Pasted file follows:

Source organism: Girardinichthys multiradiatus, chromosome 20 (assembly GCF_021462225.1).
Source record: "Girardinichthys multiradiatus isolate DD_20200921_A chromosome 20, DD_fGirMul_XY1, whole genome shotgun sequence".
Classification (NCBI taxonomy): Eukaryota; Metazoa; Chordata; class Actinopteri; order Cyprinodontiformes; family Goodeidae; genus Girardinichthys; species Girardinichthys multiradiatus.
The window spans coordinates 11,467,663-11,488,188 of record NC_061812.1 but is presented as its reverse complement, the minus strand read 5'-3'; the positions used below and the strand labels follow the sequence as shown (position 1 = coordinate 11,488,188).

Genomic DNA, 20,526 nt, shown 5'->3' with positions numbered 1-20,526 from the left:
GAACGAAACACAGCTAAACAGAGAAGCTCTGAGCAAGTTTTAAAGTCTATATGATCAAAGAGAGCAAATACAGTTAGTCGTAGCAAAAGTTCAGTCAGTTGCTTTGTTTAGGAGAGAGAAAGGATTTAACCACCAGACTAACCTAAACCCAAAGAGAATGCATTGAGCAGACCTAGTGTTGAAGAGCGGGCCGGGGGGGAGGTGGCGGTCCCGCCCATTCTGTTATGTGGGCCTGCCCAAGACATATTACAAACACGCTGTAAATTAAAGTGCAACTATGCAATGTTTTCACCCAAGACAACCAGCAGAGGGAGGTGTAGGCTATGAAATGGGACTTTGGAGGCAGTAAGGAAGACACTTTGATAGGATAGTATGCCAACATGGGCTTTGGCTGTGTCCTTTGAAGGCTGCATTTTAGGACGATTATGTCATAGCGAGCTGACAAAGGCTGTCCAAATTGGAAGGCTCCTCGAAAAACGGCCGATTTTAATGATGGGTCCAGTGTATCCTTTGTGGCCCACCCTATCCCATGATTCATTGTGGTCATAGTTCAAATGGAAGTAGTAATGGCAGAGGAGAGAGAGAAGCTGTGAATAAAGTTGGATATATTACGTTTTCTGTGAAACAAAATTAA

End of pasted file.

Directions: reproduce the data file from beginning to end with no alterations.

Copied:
Source organism: Girardinichthys multiradiatus, chromosome 20 (assembly GCF_021462225.1).
Source record: "Girardinichthys multiradiatus isolate DD_20200921_A chromosome 20, DD_fGirMul_XY1, whole genome shotgun sequence".
Classification (NCBI taxonomy): Eukaryota; Metazoa; Chordata; class Actinopteri; order Cyprinodontiformes; family Goodeidae; genus Girardinichthys; species Girardinichthys multiradiatus.
The window spans coordinates 11,467,663-11,488,188 of record NC_061812.1 but is presented as its reverse complement, the minus strand read 5'-3'; the positions used below and the strand labels follow the sequence as shown (position 1 = coordinate 11,488,188).

Genomic DNA, 20,526 nt, shown 5'->3' with positions numbered 1-20,526 from the left:
GAACGAAACACAGCTAAACAGAGAAGCTCTGAGCAAGTTTTAAAGTCTATATGATCAAAGAGAGCAAATACAGTTAGTCGTAGCAAAAGTTCAGTCAGTTGCTTTGTTTAGGAGAGAGAAAGGATTTAACCACCAGACTAACCTAAACCCAAAGAGAATGCATTGAGCAGACCTAGTGTTGAAGAGCGGGCCGGGGGGGAGGTGGCGGTCCCGCCCATTCTGTTATGTGGGCCTGCCCAAGACATATTACAAACACGCTGTAAATTAAAGTGCAACTATGCAATGTTTTCACCCAAGACAACCAGCAGAGGGAGGTGTAGGCTATGAAATGGGACTTTGGAGGCAGTAAGGAAGACACTTTGATAGGATAGTATGCCAACATGGGCTTTGGCTGTGTCCTTTGAAGGCTGCATTTTAGGACGATTATGTCATAGCGAGCTGACAAAGGCTGTCCAAATTGGAAGGCTCCTCGAAAAACGGCCGATTTTAATGATGGGTCCAGTGTATCCTTTGTGGCCCACCCTATCCCATGATTCATTGTGGTCATAGTTCAAATGGAAGTAGTAATGGCAGAGGAGAGAGAGAAGCTGTGAATAAAGTTGGATATATTACGTTTTCTGTGAAACAAAATTAA